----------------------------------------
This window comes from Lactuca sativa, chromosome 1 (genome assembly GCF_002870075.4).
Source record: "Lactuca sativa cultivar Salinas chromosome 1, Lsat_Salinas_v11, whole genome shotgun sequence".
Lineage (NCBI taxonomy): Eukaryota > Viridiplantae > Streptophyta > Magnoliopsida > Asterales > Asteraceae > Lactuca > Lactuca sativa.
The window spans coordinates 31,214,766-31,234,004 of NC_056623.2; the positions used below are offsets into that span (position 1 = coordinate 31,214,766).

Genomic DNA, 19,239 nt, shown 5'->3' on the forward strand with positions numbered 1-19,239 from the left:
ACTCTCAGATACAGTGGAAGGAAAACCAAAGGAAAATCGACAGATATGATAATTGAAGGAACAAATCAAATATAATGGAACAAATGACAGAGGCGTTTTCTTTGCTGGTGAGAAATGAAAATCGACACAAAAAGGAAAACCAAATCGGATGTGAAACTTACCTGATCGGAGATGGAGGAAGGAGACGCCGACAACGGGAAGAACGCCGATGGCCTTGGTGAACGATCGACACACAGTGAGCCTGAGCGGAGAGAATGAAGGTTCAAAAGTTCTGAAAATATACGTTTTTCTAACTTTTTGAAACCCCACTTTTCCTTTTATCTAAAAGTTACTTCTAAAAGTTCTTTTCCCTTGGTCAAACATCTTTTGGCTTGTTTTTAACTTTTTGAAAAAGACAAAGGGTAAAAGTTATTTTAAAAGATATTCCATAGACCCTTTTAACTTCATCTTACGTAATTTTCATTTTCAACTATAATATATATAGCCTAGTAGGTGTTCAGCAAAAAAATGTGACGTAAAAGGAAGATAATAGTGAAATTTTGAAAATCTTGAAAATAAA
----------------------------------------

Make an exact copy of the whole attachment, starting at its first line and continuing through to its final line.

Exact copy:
This window comes from Lactuca sativa, chromosome 1 (genome assembly GCF_002870075.4).
Source record: "Lactuca sativa cultivar Salinas chromosome 1, Lsat_Salinas_v11, whole genome shotgun sequence".
Lineage (NCBI taxonomy): Eukaryota > Viridiplantae > Streptophyta > Magnoliopsida > Asterales > Asteraceae > Lactuca > Lactuca sativa.
The window spans coordinates 31,214,766-31,234,004 of NC_056623.2; the positions used below are offsets into that span (position 1 = coordinate 31,214,766).

Genomic DNA, 19,239 nt, shown 5'->3' on the forward strand with positions numbered 1-19,239 from the left:
ACTCTCAGATACAGTGGAAGGAAAACCAAAGGAAAATCGACAGATATGATAATTGAAGGAACAAATCAAATATAATGGAACAAATGACAGAGGCGTTTTCTTTGCTGGTGAGAAATGAAAATCGACACAAAAAGGAAAACCAAATCGGATGTGAAACTTACCTGATCGGAGATGGAGGAAGGAGACGCCGACAACGGGAAGAACGCCGATGGCCTTGGTGAACGATCGACACACAGTGAGCCTGAGCGGAGAGAATGAAGGTTCAAAAGTTCTGAAAATATACGTTTTTCTAACTTTTTGAAACCCCACTTTTCCTTTTATCTAAAAGTTACTTCTAAAAGTTCTTTTCCCTTGGTCAAACATCTTTTGGCTTGTTTTTAACTTTTTGAAAAAGACAAAGGGTAAAAGTTATTTTAAAAGATATTCCATAGACCCTTTTAACTTCATCTTACGTAATTTTCATTTTCAACTATAATATATATAGCCTAGTAGGTGTTCAGCAAAAAAATGTGACGTAAAAGGAAGATAATAGTGAAATTTTGAAAATCTTGAAAATAAA